Choices Today (part 1)

by Jennifer Hardy, CMPS, Peer Support Coordinator

Today I have choices in almost every moment. What a foreign concept this was to me when I was stuck in active addiction. For much of each day, I was in a mode of reaction: reacting to my feelings in any given moment and feeling helpless against the way other people treated me. My thoughts often followed along the the lines of, "well, 'someone' did this to me or said that to me or looked this way at me & that's why I'm this pissed-off, angry mess no one wants to be around" or "that's why I'm so depressed I'm not doing anything but laying here" or "that's why I'm drinking" or "that's why I'm going crazy. It's their fault!" At the end of these emotion-fueled binges, I would be left feeling worse than before, often times with consequences that were piled up and becoming more and more difficult to overcome. I was only hurting myself and my loved ones. I understand today that I do not owe anyone that kind of power over my life. I can love and be loved and interact with people in the world without allowing my emotions to determine my day. I can feel my emotions and stop and think about why I may be experiencing them and what I can do to change the situation, without being overrun by them and reacting in an extreme way.

 Managing emotions is one of the most essential tools I have had to use in recovery. It is definitely an ongoing challenge, but today, when someone says something that hurts my feelings, I have a choice to make. I can decide to take their words personally and believe them as my own truth, feeling down on myself, losing my energy for the day and obsessing over their words in my mind to the point that I am not effective at anything else I do. I can carry the hurt and anger in such a way that I spread the poison to everyone else around me, by being closed off and feeling sorry for myself, by snapping, by being basically unavailable. Or, instead, I can decide to hear what was said to me and pause. I can think about the motivation or emotion behind what was said. I can choose to understand this person as a flawed individual who makes mistakes and acts on emotions sometimes, just like me, saying things they may not even mean. I can choose to hear what they have said and evaluate their statement. Just because a person says something, does not mean I have to believe it to be true or let it have the kind of power to overwhelm me. I can choose to see their pain and I can choose to tell myself the truth. I can choose to walk away and take some time to process the hurt. I can call a trusted friend or my sponsor and talk it out in a rational way. I can decide if, and when, I want to address the issue with the person that I felt hurt by or if I want to just let it go, but I definitely do not have to allow someone's hurtful words to consume my day, drive me to drink, or drive me to, in turn, act in a hurtful way to those around me. Today, my program and my Higher Power help me to have peace in all circumstances.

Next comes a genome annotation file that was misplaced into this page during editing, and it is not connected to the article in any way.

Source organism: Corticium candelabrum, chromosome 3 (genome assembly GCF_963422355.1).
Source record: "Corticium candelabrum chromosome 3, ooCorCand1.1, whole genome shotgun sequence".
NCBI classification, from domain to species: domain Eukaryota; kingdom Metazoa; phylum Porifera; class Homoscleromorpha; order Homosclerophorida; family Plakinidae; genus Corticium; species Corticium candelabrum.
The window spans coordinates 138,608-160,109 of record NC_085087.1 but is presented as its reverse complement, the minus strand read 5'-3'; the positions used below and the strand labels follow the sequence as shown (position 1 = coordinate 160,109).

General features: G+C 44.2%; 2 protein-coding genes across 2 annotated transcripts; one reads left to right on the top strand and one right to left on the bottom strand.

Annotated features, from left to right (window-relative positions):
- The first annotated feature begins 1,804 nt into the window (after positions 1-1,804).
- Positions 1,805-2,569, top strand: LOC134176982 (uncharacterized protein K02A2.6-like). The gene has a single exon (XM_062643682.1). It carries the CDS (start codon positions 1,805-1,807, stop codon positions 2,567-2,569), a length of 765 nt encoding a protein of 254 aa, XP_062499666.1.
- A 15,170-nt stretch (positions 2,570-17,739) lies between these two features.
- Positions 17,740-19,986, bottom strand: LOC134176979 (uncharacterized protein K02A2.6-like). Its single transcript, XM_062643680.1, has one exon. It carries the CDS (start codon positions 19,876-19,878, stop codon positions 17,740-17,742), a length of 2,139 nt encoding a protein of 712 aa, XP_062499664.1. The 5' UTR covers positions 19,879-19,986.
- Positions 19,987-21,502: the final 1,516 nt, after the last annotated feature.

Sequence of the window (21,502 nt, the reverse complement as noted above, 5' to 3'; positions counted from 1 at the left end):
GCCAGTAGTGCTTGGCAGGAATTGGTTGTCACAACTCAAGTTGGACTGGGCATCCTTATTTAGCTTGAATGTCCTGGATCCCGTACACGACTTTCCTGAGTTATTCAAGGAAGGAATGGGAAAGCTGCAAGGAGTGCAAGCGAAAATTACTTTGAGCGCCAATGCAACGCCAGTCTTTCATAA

With much love,


Recommended Reading:  Discovering Choices, an Al-Anon Family Groups Book

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